Better late than never: Thomas earns his degree - Albuquerque Journal

Better late than never: Thomas earns his degree

Kenny Thomas is shown during a June 2019 basketball workout for his former team, the New Mexico Lobos, at Dreamstyle Arena – the Pit. Thomas, who last played at UNM in 1998-99, recently earned his degree. (Roberto E. Rosales/Albuquerque Journal)

1,931 points.

1,032 rebounds.

239 blocked shots.

22nd pick in the first round of the 1999 NBA Draft.

Four NCAA Tournament appearances.

More than two decades after Kenny Thomas accumulated some of the most impressive numbers in Lobo men’s basketball history, the former NBA player added one more, rather important stat to his storied career for the University of New Mexico:

One college degree.

With an assist from current coach Paul Weir, who has now helped at least two former Lobos he didn’t coach complete their degrees at UNM, Thomas in December wrapped up a 25-hour crash course of classes since June to earn a bachelors degree in Liberal Arts.

“It’s like I told them (at UNM), this was about a promise I made to my mom,” Thomas, 42, told the Journal in a phone interview on Tuesday night, referring to his mother Patricia. “I’m the first one in my family to get a college degree.”

In an email sent to local media on Tuesday by UNM, Thomas also stated, “I hope that I can inspire athletes and others to understand that it’s never too late to go back and finish a degree. … It’s better late than never, and I’m an example of that.”

He’s not the first former Lobo in recent years to come back into the fold at UNM and complete coursework for a degree after the basketball program helped facilitate the process.

Weir has paid for some of the classes for former Lobos from money from the 6th Man Club enhancement account – an account that, on the UNM Foundation website, states, “Every dollar donated to the 6th Man Club goes to offset the operating costs for Lobo Men’s Basketball.” The enhancement account funds for all sports at UNM and at other universities primarily go toward things like charter flights, equipment upgrades, sometimes summer travel events or generally whatever expenses aren’t being covered by the general athletic department budget.

Members of UNM’s 6th Man Club were thanked by Weir for helping last spring when former Lobo J.R. Giddens also finished his coursework and earned a degree, in part with some classes being paid for by the club.

Giddens said he hopes to use his degree to one day be a college coach, hopefully at UNM.

Thomas on Tuesday said he appreciated Weir, as well as Jennifer Gomez, his former academic advisor from his playing days in the 1990s, for helping him navigate the process of getting back in school.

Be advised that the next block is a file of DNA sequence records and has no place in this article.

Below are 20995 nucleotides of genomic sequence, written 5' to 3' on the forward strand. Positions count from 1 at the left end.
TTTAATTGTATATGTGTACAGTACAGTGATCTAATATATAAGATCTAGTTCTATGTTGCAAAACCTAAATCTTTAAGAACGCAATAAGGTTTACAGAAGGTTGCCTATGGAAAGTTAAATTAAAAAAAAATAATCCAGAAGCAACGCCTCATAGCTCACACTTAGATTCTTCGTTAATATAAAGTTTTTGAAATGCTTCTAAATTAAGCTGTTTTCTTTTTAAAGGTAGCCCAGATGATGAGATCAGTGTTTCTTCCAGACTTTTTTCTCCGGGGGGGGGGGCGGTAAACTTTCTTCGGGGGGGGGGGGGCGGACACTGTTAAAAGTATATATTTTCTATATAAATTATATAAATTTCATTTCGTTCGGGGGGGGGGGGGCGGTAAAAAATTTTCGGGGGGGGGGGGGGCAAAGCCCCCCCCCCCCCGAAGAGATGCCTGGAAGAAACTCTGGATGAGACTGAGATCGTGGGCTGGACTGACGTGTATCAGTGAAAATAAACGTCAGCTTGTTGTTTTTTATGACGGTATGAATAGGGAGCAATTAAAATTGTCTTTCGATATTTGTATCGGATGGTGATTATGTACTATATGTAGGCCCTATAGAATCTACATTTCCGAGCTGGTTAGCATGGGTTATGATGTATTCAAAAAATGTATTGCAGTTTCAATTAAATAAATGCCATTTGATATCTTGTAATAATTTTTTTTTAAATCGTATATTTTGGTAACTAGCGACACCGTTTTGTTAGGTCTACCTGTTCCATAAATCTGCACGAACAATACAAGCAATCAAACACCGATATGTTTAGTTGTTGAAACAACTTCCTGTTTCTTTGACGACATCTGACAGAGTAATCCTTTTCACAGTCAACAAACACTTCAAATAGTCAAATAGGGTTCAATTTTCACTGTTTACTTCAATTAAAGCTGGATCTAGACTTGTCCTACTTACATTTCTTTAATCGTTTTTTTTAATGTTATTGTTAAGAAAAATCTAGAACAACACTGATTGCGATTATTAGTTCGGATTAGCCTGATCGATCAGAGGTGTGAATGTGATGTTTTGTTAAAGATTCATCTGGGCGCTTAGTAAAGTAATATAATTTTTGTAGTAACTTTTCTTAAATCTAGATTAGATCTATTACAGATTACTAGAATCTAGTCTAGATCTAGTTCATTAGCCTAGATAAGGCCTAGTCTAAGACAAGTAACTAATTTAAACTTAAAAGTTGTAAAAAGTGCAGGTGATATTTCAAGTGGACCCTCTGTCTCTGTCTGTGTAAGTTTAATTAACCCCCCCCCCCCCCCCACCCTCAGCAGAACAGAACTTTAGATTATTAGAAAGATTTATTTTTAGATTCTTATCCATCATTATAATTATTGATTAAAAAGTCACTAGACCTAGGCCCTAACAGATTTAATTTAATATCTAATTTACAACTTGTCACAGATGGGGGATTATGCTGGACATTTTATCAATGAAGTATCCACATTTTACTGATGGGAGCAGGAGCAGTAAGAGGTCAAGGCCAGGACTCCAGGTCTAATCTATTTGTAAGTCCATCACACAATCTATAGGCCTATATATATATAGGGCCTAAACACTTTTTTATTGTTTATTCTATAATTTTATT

In his case, and that of some other former Lobos doing the same, the availability of online classes makes the task easier than in the past. Giddens was able to take a lot of his remaining classes in person in the summer of 2018. Then he told the Journal how appreciative he was that the program wasn’t just welcoming him back, but that it was still committed to helping him, Weir in particular.

“Just (Weir’s) personality and how he welcomes me back and how he wants me involved in the program,” Giddens said. “I’m not throwing dirt on anybody, but, in the past, it wasn’t like this. We’ll just say that.”

Weir, who has several degrees of his own and last December earned his doctorate from New Mexico State University, confirmed Tuesday there are a few other Lobos either currently enrolled in classes or who have talked with him about finally finishing the degree they never received when they played at UNM.

“Earning a degree is an incredible accomplishment, and for (Thomas) to come back and set this example for our student-athletes brings me great joy,” Weir said.

“Education has been impactful to me in my own life and I look forward to watching the doors it will now open for Kenny. Much like J.R. Giddens last year, the confidence these young men exude when they have obtained their degree is among the best parts of being a coach.”

Thomas, who lives in Sacramento and is in the second year of coaching at a junior college, said coaching might continue to be a part of his future. He was able to complete his final 25 hours of classes entirely online – nine in the summer, 15 in the first eight-week block of the fall semester and then one final hour in the second eight-week block before earning the degree in December.

Body starts here.

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